OUR MISSION

The mission of the MGH Center for Human Genetic Research (CHGR) is to promote the application of the powerful tool set that genetics provides to investigate fundamental mechanisms involved in all areas of human disease. The central mandate of the CHGR is the promulgation of the Genetic Research Cycle, a paradigm for disease research that begins by comparing human phenotypes and genetic variation to identify genes of importance in human disease, then moves on to characterizing the mechanisms by which the underlying DNA differences lead to phenotypic differences in disease using models driven by human genotype-phenotype relationships, and is completed when the knowledge gained delivers benefit back to the patient population in the forms of improved diagnosis, disease management and treatments. The CHGR aims to pursue this mission by emphasizing individual and collaborative faculty investigations in confluence with this genetic research cycle paradigm.

See video: Dr. James Gusella, Director of the CHGR, sits down with Proto Magazine
to discuss how this paradigm is moving forward. See full article.

In the News

Dr. David Altshuler Elected a Fellow
of the American Academy of Arts and Sciences:

Join us in congratulating David Altshuler, M.D., Ph.D., Professor of Genetics and Medicine in the CHGR and Department of Molecular Biology at the Massachustts General Hospital and Chief Academic Officer and Deputy Director of The Broad Institute, on his election to the American Academy of Arts and Sciences, one of the most prestigious honorary societies in the United States of America. Academy members represent a wide range of fields, and contribute their expertise to studies of national interest. David will join a host of luminaries, including more than 250 Nobel laureates and more than 60 Pulitzer Prize winners, when he is inducted at a ceremony on October 12, 2013, at the Academy's headquarters in Cambridge, Massachusetts.


Howard Hughes Medical Institute Selects CHGR Faculty Member
Dr. Vamsi Mootha for Prestigious Honor:


The Howard Hughes Medical Institute (HHMI) has recently announced that Vamsi Mootha, M.D. is among the 27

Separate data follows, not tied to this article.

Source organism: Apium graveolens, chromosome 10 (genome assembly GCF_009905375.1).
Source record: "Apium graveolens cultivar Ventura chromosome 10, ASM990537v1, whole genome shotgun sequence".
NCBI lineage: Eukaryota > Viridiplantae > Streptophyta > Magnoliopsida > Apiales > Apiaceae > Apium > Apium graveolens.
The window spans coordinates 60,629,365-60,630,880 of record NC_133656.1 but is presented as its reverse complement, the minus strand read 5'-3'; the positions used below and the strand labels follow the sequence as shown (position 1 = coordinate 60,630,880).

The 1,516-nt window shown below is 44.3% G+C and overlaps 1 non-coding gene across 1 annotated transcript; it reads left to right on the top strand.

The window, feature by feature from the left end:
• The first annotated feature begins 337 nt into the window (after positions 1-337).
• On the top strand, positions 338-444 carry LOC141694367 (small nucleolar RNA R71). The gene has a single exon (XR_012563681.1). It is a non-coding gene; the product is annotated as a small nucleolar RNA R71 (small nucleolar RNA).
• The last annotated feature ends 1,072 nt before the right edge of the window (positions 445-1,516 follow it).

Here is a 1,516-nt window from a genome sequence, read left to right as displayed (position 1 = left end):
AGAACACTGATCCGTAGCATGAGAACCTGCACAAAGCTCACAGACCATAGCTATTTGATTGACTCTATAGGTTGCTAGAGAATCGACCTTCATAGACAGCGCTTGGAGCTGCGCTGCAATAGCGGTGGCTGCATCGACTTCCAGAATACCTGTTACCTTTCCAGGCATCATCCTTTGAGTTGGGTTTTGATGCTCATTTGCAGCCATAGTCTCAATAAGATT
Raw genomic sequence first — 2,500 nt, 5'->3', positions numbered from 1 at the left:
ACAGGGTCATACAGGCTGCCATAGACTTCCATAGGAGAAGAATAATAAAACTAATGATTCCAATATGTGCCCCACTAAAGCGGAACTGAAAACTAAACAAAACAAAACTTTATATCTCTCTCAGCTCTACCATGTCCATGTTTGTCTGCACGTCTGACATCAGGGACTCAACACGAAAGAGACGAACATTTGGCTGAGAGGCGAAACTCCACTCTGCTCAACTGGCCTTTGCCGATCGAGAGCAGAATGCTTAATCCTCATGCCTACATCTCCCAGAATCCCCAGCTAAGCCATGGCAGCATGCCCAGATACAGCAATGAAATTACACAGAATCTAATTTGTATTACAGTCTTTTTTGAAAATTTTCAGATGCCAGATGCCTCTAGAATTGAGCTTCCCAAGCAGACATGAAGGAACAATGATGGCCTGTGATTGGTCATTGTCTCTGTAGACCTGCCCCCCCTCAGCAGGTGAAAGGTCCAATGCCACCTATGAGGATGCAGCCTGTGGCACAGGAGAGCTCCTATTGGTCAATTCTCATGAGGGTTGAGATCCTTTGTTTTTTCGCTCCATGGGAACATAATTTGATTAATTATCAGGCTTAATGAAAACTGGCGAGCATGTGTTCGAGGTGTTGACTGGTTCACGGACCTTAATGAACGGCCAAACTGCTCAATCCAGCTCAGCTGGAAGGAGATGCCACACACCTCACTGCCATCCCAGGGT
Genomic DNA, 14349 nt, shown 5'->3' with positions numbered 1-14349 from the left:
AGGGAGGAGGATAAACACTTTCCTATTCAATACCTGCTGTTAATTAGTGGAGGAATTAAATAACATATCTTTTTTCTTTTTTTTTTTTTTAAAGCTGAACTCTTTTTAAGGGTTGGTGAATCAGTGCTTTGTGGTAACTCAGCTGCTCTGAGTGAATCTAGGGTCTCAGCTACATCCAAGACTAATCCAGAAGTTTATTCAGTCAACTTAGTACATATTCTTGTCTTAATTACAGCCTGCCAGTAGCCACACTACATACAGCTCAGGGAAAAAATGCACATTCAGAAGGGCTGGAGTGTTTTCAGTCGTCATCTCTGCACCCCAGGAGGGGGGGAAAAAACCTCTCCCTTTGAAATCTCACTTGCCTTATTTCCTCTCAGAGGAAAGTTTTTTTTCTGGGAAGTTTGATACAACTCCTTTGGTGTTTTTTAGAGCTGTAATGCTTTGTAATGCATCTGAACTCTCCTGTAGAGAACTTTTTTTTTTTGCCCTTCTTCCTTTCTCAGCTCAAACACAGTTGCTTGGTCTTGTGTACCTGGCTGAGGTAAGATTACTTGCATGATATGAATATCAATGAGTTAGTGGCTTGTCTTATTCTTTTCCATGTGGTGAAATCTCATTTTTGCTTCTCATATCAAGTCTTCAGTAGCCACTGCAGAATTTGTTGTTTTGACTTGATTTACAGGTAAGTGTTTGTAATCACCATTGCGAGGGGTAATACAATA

"top biomedical researchers" in the nation who will become HHMI investigators this fall. Selected for their scientific
excellence, all of the investigators will receive flexible financial support over the next five years so that they may move
their research forward in creative and new directions. The new group of HHMI investigators was selected from a highly
competitive pool of 1,155 applicants. Guided by the principle of "people, not projects", HHMI will provide each
investigator with support for basic biomedical research over the next five years, at which time appointments may be
renewed. The new investigators will begin their appointments in September 2013.

Center for Human Genetic Research Widely Recognized
in the 2013 Massachusetts General Hospital Celebration of Science:


The esteemed MGH Martin Prize for Clinical Research was awarded to Michael E. Talkowski, Ph.D. for his exciting
work in developing a new approach for detecting chromosomal abnormalities. In addition, the 2013 MGH Research
Scholars included three of our CHGR faculty members, Susan Slaugenhaupt, Ph.D., Sekar Kathiresan, M.D., and
Jose Florez, M.D., Ph.D.
, who will each receive $100,000 a year for five years for their promising work.
See the MGH Hotline issue for further highlights from the 2013 MGH Celebration of Science.


Breakthrough Findings Reported by CHGR Psychiatric & Neurodevelopmental Genetics Unit
:

PNGU faculty including Drs. Jordan Smoller, Phil Hyoun Lee, Roy Perlis, Shaun Purcell, and Susan Santangelo
were key members of a team that recently reported the largest genome-wide analysis of neuropsychiatric illness to
date. The study, "Identification of risk loci with shared effects on five major psychiatric disorders: a genome-wide
analysis," was published in The Lancet and examined genetic data from more than 60,000 people worldwide through
the collaboration of the Cross-Disorder Group of the Psychiatric Genomics Consortium. The study found that common
genetic variants are shared between five major psychiatric disorders: schizophrenia, bipolar disorder, major
depressive disorder, attention deficit-hyperactivity disorder, and autism spectrum disorders. The study also implicated
genes involved in calcium channel signaling as contributors to all five disorders, a finding that may provide biological
targets for new treatment strategies for these disorders.

Simches   Research   Building

The center occupies 52,000 square feet of laboratory, office and clinical research space in the new Simches Research Building on the main MGH campus. Our center is fully equipped for all aspects of genetic, cell biology and molecular biology research including Genomics/Genetics, DNA Sequencing, DNA Preparation, Cell Line Banking, Monoclonal Antibody Production, Confocal Microscopy, Cellular Assays and Chemical Screening and Clinical Genetics Core Facilities. The CHGR is surrounded by several other thematic centers with complementary capabilities and resources, including the Center for Regenerative Medicine, the Center for Integrative and Computational Biology, the Center for Systems Biology, and the Center for Photobiology, as well as the Department of Molecular Biology.

Center for Human Genetic Research
Massachusetts General Hospital • Simches Research Building • 185 Cambridge Street • Boston, MA • 02114 • USA
© 2013 Massachusetts General Hospital
Photo(s) by: Jenny Moloney Photography, Inc. — jennymoloney.com